Brodie Lee Painted A Masterpiece For All To Remember Him By

Jon Huber was the best of us. He was one of us.

If you're reading this, you're probably a wrestling fan. So was Jon Huber, and it would show in every time we saw him, an undying urge to work, improve, learn, and teach.

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I had very limited interaction with Jon Huber. We spoke about MMA, his children, "the next step" after leaving WWE, and he joked with me "just listen to every single thing I say and you'll learn some shit about wrestling." I didn't have the good fortune of knowing him well, but I had the good fortune of witnessing him create art in a form in which we both loved. He provided the wrestling world with countless memories that we'll always cherish.

The outpouring of positive memories, thoughts and wishes is reflective of his real-life personality. Though his on-screen persona didn't show it, that was the beauty of his ability as a performer, as an artist. He had the range to make you think he was demented, deranged, obsessive, aggressive, and delusional. By all indications, that portrayal couldn't be further from the true man.

We've been lucky enough to see Huber ply his trade on a variety of platforms, and watched those special moments unfold. It's heartbreaking to know that the family that he loved so much has decades fewer of those memories than they deserved.

Over the past day, we've heard stories of Huber's kindness, hilarious personality, funny ribs, tough love. Stories of people who were able to work with him. When Huber parted ways with WWE, there was a seemingly unanimous excitement even among his co-workers there that a creator was going to have a new opportunity to create. Huber, again known as Brodie Lee, was given a blank canvas and painted us a masterpiece in 2020 that so many of us will cherish. His accomplishments in the ring seemed to be matched only by that as a family man.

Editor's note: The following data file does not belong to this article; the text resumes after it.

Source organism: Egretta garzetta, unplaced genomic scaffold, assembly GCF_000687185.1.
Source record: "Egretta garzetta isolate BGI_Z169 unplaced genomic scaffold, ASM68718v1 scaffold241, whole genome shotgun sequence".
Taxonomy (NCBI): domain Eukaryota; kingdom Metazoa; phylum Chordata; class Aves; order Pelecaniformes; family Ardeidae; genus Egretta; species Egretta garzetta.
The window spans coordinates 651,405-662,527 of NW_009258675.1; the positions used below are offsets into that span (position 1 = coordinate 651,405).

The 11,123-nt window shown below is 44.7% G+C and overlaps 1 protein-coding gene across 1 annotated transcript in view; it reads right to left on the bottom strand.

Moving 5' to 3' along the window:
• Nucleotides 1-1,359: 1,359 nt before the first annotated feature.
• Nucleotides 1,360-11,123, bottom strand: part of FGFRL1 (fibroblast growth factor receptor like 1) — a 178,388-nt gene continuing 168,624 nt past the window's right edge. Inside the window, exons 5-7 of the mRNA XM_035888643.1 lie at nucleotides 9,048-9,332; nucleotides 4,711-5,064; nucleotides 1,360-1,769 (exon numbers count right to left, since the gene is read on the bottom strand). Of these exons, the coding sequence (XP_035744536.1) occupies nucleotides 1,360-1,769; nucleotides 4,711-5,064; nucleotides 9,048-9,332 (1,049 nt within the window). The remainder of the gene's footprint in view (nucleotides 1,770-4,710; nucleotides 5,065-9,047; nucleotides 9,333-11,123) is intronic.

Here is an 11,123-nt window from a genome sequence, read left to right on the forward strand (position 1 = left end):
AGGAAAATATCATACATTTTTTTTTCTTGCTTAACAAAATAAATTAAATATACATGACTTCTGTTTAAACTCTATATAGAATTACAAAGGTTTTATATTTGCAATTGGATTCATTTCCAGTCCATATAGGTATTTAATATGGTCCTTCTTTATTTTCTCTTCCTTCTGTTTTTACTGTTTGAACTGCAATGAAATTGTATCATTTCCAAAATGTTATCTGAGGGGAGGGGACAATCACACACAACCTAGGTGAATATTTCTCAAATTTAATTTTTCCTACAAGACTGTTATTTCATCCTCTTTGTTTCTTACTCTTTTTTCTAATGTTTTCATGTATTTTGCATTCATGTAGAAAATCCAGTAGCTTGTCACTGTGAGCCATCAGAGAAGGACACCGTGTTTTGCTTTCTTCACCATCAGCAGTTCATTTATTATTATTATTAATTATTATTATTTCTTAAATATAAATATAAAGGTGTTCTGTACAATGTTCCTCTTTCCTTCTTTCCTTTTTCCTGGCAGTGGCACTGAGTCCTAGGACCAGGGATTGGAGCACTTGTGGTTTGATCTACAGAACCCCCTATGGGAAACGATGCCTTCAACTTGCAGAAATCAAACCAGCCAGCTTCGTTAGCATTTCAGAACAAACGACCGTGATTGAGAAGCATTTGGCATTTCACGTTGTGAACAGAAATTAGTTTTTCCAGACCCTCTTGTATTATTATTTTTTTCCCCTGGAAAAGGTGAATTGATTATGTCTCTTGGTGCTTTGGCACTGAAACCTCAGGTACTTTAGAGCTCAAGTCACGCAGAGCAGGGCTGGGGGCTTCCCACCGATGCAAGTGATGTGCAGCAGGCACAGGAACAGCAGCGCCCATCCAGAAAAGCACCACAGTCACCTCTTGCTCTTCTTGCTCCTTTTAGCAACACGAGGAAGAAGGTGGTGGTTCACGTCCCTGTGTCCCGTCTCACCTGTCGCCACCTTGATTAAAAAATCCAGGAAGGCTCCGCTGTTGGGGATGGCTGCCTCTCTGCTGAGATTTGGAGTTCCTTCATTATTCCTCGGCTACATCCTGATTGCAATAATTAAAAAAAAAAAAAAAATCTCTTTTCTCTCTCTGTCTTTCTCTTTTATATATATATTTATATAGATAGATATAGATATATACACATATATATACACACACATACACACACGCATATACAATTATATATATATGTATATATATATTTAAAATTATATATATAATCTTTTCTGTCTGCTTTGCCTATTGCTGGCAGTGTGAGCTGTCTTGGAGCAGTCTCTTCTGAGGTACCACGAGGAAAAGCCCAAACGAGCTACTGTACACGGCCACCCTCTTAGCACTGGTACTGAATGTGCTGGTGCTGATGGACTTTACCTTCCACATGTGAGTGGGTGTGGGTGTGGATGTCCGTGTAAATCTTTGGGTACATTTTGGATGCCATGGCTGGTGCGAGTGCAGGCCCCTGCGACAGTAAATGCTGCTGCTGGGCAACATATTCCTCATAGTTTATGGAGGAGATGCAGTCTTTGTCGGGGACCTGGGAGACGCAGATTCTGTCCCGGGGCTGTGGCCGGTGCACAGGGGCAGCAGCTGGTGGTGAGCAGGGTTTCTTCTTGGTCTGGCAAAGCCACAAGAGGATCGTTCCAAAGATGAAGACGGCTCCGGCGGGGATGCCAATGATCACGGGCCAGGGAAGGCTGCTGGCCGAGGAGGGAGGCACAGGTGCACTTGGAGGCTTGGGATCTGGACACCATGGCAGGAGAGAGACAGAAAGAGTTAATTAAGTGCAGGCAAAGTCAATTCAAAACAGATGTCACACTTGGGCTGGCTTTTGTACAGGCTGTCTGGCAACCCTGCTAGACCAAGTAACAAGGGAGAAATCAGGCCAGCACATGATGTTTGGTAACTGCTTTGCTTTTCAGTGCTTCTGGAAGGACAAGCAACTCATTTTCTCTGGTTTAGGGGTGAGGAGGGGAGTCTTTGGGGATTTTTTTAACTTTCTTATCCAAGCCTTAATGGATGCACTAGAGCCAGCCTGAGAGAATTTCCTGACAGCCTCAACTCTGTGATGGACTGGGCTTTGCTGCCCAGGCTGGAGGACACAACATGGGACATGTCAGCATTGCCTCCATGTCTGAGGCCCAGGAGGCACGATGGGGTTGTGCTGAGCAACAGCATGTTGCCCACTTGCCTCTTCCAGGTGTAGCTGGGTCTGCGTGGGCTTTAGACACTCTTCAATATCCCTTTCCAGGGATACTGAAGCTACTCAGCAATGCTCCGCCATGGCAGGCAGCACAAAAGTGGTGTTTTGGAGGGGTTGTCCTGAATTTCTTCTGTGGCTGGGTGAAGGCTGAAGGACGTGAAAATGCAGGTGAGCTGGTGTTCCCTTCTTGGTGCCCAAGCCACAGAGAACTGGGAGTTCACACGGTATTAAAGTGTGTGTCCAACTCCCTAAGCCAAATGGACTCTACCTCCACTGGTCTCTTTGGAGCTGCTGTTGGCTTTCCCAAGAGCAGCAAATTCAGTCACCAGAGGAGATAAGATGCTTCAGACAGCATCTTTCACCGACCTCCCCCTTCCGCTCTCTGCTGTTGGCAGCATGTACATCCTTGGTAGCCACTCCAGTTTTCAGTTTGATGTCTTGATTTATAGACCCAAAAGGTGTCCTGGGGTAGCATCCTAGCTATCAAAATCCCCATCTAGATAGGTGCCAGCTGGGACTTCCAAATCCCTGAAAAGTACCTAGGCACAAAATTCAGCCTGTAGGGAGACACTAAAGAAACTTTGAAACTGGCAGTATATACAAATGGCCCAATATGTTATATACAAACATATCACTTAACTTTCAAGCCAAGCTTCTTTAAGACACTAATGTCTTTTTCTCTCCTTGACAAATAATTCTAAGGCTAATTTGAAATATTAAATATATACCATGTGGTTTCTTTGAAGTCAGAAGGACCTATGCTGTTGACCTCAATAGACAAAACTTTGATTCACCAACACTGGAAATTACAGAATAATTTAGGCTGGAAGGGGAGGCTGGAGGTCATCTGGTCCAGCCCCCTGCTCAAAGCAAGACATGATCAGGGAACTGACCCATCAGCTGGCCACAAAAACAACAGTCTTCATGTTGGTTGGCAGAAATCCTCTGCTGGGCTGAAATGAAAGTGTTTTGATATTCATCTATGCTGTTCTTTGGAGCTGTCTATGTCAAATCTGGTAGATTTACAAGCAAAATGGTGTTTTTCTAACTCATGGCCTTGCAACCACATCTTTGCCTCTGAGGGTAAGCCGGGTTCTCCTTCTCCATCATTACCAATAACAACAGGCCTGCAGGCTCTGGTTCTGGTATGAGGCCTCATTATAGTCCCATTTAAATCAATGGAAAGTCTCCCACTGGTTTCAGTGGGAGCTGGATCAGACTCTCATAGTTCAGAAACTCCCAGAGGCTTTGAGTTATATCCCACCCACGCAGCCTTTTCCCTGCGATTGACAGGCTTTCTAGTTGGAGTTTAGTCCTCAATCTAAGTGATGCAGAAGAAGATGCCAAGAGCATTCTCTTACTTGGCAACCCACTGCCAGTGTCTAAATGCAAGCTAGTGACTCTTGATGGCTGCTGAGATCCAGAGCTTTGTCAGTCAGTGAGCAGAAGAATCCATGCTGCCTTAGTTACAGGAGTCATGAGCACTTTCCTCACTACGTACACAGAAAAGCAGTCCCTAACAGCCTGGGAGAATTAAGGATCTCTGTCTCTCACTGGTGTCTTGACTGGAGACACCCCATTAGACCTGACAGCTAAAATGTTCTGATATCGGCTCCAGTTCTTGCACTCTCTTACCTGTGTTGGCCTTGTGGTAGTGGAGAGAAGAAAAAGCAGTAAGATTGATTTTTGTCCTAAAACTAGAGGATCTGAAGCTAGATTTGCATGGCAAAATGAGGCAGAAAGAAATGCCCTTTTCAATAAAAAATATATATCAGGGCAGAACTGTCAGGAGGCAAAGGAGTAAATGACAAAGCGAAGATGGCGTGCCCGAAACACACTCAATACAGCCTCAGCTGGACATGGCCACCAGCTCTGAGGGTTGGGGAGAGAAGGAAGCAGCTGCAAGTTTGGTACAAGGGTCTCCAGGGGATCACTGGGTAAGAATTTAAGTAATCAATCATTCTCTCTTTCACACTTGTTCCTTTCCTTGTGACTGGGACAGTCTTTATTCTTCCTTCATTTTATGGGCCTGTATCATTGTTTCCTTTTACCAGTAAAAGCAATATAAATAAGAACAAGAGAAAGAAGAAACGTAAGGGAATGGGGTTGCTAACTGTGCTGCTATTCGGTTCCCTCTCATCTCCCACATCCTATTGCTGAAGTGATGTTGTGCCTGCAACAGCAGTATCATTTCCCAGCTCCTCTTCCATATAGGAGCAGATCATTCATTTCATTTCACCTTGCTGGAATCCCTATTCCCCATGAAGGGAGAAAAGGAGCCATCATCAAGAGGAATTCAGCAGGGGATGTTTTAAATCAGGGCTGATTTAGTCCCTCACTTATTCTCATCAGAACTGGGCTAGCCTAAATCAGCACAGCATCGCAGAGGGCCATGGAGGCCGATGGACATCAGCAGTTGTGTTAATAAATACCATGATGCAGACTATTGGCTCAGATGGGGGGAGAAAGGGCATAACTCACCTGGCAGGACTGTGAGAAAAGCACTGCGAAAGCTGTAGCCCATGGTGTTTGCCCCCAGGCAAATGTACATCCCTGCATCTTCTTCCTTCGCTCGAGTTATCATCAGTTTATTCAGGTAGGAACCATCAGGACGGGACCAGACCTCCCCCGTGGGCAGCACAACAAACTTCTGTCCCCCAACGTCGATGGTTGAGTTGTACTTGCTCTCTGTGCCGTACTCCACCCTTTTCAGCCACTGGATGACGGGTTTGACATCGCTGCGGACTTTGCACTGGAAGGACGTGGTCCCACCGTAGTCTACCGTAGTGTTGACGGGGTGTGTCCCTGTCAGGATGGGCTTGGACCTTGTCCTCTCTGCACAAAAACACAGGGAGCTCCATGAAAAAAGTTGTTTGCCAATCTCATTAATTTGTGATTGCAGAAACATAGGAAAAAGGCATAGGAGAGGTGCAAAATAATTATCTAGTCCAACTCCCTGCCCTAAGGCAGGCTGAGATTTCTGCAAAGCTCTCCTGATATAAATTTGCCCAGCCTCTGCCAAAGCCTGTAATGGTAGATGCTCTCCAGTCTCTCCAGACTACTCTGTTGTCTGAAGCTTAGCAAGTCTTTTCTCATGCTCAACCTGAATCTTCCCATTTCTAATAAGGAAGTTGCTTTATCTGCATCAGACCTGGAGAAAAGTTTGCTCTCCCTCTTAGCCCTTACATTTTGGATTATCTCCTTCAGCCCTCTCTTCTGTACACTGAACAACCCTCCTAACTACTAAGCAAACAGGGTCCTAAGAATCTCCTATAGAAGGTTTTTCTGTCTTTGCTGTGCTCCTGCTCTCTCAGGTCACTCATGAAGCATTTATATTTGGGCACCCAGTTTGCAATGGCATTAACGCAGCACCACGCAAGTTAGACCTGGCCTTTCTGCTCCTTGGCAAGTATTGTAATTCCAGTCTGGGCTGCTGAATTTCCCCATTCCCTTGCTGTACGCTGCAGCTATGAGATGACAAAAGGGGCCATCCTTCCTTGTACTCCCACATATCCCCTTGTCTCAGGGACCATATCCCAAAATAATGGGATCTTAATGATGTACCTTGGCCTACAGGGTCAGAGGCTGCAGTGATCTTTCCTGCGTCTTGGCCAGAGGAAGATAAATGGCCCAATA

His new co-workers respected and adored his family too, per the reactions that have been filtering in. Respecting the family's wishes, they helped create special moments for his children, and kept Huber's condition quiet ahead of the shocking news of Saturday. In the span of only seven months on screen, "Mr. Brodie Lee" had a memorable debut, a PPV world title match, a shocking TNT title victory, and a huge championship match on cable TV -- all of this in addition to him revamping the image of a group that had struggled to gain footing in the Dark Order. He also broke out on Being The Elite, finally able to show his comedic timing and skills. On a summer Saturday, I witnessed one of the year's best show closing moments in seeing him rip the TNT Championship from the grips of Cody Rhodes in dominant fashion.

All of this was after we were treated to debuts, championship wins, returns, reunitings, and classic matches throughout 7 years in WWE, and almost a decade on the indie circuit. Bless technology, as so many of these moments are captured forever more, and we'll have the ability to refer to him when glowing about him from a performer standpoint.

Jon Huber was an artist, and one of the best I've ever seen. He was taken far too soon, but here's to hoping we remember him for what so many are lamenting. He was a good person.

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